By Haroon Siddique
Wednesday 5 August 2015 04.11 EDT Last modified on Wednesday 5 August 2015 04.15 EDT

Seven-year study of adults in China matches regular consumption of spicy foods, such as chilli peppers, to 14% reduced risk of death
Chilli peppers were among the most popular spicy plants recorded in research on the diets of 500,000 people in China.
People who request an extra kick to their curry could also be adding years to their life, according to a large study which linked frequent consumption of spicy food to longevity.

Researchers examining the diets of almost 500,000 people in China over seven years recorded that those who ate spicy foods one or two days a week had a 10% reduced risk of death compared with those who ate such meals less than once a week. The risk was 14% lower for those who ate spicy food between three and seven days a week.

As the study, published in the BMJ on Tuesday, was observational, conclusions could not be drawn about cause and effect but the team of international authors, led by researchers at the Chinese Academy of Medical Sciences, suggested that more research could lead to dietary advice being updated. Experts warned that the study did not provide evidence to “prompt a change in diet”.

In an accompanying editorial to the research, Nita Forouhi, from the University of Cambridge, said that there had been suggestions already of many potential benefits from chilli and its bioactive compound capsaicin; these included anti-oxidant, anti-inflammatory and anti-cancer properties. Scientists had also noted the benefits for gut microbiota and anti-obesity effects from chilli. “Future research is needed to establish whether spicy food consumption has the potential to improve health and reduce mortality directly, or if it is merely a marker of other dietary and lifestyle factors.”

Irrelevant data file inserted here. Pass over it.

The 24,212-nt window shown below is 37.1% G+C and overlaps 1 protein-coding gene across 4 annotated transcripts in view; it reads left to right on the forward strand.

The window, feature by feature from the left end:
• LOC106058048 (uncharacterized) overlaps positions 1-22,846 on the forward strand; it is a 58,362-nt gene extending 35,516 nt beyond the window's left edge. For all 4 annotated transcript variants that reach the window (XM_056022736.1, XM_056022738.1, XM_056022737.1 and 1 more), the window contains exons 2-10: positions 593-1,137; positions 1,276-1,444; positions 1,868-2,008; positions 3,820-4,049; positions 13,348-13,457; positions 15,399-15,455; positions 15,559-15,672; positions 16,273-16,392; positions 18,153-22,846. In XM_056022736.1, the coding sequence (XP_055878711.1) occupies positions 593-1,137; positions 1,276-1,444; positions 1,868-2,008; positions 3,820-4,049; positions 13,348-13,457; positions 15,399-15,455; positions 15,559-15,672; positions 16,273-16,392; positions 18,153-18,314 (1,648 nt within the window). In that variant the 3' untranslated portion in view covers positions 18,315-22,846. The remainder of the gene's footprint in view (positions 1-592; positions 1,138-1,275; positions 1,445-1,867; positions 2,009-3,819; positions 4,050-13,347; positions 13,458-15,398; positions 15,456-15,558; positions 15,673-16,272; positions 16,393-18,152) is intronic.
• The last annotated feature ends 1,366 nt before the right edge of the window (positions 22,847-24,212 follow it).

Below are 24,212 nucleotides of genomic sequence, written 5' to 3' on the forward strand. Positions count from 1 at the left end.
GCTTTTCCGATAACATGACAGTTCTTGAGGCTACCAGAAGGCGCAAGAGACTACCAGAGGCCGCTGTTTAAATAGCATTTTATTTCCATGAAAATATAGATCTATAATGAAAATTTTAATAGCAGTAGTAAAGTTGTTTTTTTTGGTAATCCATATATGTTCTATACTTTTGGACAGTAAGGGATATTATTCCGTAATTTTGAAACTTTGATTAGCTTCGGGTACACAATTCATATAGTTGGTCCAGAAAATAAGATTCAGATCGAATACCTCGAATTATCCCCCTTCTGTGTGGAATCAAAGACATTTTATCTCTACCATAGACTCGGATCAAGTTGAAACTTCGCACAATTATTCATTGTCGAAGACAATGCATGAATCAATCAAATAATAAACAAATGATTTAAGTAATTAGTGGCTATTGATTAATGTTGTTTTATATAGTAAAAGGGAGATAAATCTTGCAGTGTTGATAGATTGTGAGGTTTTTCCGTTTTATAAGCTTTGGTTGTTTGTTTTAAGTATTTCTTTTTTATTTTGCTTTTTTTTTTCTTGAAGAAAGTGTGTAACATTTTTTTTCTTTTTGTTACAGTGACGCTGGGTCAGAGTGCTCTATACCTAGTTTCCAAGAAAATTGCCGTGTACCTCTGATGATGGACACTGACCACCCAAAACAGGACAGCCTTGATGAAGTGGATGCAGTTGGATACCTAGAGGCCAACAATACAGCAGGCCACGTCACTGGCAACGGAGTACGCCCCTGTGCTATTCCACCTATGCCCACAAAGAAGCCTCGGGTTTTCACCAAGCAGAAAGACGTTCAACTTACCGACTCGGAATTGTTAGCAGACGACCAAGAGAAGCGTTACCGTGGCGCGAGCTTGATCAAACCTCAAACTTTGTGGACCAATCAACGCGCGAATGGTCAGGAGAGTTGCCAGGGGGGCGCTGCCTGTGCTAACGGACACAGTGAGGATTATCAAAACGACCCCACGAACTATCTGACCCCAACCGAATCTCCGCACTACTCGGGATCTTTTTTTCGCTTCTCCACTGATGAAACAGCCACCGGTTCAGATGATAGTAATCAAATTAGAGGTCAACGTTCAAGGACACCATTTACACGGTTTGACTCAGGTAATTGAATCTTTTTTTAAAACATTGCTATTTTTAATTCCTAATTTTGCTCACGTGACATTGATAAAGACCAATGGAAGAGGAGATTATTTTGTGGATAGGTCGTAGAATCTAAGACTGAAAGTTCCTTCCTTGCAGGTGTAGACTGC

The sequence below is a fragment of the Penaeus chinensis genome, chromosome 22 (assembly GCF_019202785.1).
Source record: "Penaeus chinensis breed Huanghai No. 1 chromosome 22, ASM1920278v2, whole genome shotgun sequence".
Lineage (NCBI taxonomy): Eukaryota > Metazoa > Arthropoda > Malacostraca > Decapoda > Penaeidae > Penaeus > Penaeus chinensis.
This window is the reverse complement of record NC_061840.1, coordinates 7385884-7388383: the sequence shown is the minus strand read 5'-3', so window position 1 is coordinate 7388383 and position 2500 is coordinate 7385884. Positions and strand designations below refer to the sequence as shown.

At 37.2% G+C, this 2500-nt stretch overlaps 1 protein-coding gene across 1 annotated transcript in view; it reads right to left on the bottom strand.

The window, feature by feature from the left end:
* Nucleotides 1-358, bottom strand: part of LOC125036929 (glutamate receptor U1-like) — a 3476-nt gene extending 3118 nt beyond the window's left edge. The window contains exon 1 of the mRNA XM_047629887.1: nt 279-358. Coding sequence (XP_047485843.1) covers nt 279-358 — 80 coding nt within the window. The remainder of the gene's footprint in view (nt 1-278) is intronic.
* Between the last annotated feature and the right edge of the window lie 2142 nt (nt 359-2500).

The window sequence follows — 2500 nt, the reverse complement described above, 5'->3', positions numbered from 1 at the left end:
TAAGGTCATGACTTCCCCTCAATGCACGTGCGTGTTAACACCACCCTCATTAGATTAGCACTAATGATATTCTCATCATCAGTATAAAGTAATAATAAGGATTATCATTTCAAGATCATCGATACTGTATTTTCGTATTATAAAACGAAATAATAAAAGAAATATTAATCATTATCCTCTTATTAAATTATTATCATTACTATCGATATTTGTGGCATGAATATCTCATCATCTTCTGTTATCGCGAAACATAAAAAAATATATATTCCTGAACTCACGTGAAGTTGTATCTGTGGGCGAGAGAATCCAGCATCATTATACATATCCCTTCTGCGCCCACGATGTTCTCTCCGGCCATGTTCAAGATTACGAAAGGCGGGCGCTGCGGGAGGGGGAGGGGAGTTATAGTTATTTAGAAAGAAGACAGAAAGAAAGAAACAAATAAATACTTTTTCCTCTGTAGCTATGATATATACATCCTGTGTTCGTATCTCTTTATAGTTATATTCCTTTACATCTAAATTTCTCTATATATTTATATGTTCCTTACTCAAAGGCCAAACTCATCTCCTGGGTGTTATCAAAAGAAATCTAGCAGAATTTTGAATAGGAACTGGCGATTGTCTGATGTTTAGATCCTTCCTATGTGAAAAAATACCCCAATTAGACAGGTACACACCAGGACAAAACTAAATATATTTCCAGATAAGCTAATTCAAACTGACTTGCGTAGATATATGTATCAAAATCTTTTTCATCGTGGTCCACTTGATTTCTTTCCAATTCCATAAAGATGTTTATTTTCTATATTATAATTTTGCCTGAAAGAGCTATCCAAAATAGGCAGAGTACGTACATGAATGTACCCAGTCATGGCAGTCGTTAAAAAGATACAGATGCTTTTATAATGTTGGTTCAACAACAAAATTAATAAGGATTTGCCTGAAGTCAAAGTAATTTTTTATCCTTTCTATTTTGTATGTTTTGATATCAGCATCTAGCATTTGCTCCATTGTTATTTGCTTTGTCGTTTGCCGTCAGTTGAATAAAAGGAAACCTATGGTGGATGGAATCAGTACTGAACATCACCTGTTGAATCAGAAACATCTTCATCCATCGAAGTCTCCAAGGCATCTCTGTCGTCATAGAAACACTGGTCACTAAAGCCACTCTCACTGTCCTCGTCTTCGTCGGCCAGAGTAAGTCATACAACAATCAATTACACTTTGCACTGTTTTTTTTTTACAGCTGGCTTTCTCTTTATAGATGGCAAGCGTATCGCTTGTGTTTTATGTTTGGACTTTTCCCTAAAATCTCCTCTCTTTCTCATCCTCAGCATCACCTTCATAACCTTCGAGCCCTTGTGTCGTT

The study involved people aged between 35 and 79 from 10 geographically diverse areas across China. The research ran from 2004 to 2008. During a median follow-up of 7.2 years there were 20,224 deaths. Participants with a history of serious disease were excluded, and factors such as age, marital status, education, physical activity, family history and general diet, were taken into account.

The participants in the study were asked about the type of spicy foods they ate and how often they consumed them. Chilli pepper, among the most popular spicy foods eaten in China, was the most commonly used spice noted in the responses. However, the authors pointed out that the use of other types of spices generally increased with that of chilli pepper.

Further analysis showed those who consumed fresh, as opposed to dry, chilli tended to have a lower risk of death from cancer, ischaemic heart disease and diabetes.

Kevin McConway, professor of applied statistics at the Open University, warned against reading too much into the results. “Maybe this is something in the way spices are used in Chinese cooking, or [it is] related to other things people eat or drink with the spicy food. Maybe it has something to do with the sort of people, in China, who tend to eat more spicy food.

“The Chinese population that they studied is different from the population in Britain, in terms of cooking practices, social relations, health care systems, genetics, and a lot else. And it’s important to realise that the study gives very little encouragement for the stereotypical English pastime of going out for several pints of beer and a hot curry. The relationship between eating spicy food and a lower death rate was apparent really only in people who didn’t drink alcohol at all.”